The Air Force has agreed to delay its plans to demolish a $300 million research facility near Glennallen to allow more time to work out a deal to transfer ownership to the University of Alaska-Fairbanks.
Air Force Secretary Deborah James told Sen. Lisa Murkowski Wednesday that the service will halt dismantling the so-called HAARP facility until May 2015. HAARP stands for High Frequency Active Auroral Research Program. It’s used to conduct experiments on the Earth’s ionosphere.
The delay is good news for Bob McCoy. He’s the director of UAF’s Geophysical Institute, and he and officials with other universities and science agencies have been negotiating with the Pentagon for more than a year now to hand over the HAARP.
“We’ve been reaching out across the country,” McCoy said, “trying to represent the scientific community, to say to the U.S. government, ‘Hey, this is important. This is the most exquisite facility of its kind. Please don’t destroy it.’”
UAF already owns a share of the HAARP facility, along with the Air Force, Navy and the Defense Advanced Research Projects Agency, or DARPA. The 30-acre facility includes an array of 180 high-power-transmitting antennas that alter the Earth’s ionosphere to effect auroral displays and test communications and surveillance technologies, among other things.
McCoy says university officials and others in the scientific community decided to seek full ownership of the HAARP facility after the Air Force announced last year that it no longer needs the facility and would scrap it.
David Walker is the Air Force’s deputy assistant secretary for science, technology and engineering. He told Murkowski during a Senate appropriations subcommittee hearing in May that the service intended to dismantle the HAARP facility this summer to avoid winterization costs.
“We would like to get the critical equipment out of the site before the winter,” Walker said. “The harsh winter in Alaska does lead to a very costly winterization to maintain the site. We’d like to avoid that if we can.”
McCoy says he’s hopeful the UAF consortium can work out a deal. He said his immediate concern is to halt the dismantling and removal of diagnostic equipment that monitors the effects of the high-power transmitting antennas.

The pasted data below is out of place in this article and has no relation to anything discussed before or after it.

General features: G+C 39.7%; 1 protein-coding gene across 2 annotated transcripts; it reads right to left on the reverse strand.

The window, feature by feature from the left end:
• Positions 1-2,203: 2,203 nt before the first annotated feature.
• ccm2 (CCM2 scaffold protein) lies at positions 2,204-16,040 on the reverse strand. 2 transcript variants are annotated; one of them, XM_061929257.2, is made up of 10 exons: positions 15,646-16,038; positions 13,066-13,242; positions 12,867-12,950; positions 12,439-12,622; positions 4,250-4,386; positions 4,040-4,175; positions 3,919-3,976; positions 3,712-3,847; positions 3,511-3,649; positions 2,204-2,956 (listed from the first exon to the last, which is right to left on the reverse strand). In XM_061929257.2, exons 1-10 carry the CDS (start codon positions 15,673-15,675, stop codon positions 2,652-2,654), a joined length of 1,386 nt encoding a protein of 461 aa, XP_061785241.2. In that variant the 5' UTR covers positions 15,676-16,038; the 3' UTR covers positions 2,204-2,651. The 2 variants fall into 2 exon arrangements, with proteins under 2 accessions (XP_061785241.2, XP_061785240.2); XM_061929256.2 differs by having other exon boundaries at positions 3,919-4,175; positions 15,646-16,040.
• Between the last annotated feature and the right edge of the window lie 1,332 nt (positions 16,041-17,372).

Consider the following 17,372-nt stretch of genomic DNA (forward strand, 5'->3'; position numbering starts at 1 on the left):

“You need diagnostic instruments – optical, radars – to see what’s been happening, to do the science,” he said.
It wasn’t clear Wednesday whether the Air Force has or will halt the dismantling of that part of the facility.
Walker told Murkowski in the May hearing that the Air Force would consider handing over the facility. But not if it was required to continue funding its operation and maintenance.
“We have gotten interest from the university in Fairbanks,” Walker said. “However, the interest that we have (heard expressed) is that they will run it if we fund it. Which is unfortunately in this fiscal environment that we’re in right now, this is not an area that we have any need for in the future and don’t see it would be a good use of Air Force S&T (science and technology) funds in the future.”
McCoy says he and the other researchers know they’ll have to operate the HAARP facility on a tight budget.
He says UAF and its partners are developing a business plan that would cut the estimated $5 million annual operation and maintenance costs, much of which went to paying for the facility’s diesel-fired generators.
“Five million dollars was a figure that we came up with, based on information we had from the past, and information we got from the Air Force,” he said. “What we’ve been looking at lately (is) the last campaign that was run by DARPA a few weeks ago. (It) was run on a shoestring. So we think that number we may be able to run it for much less, much more economically.”
McCoy says the business plan would be modeled on many of the same practices that UAF employs in the operation of the NASA-owned Poker Flat Rocket Range.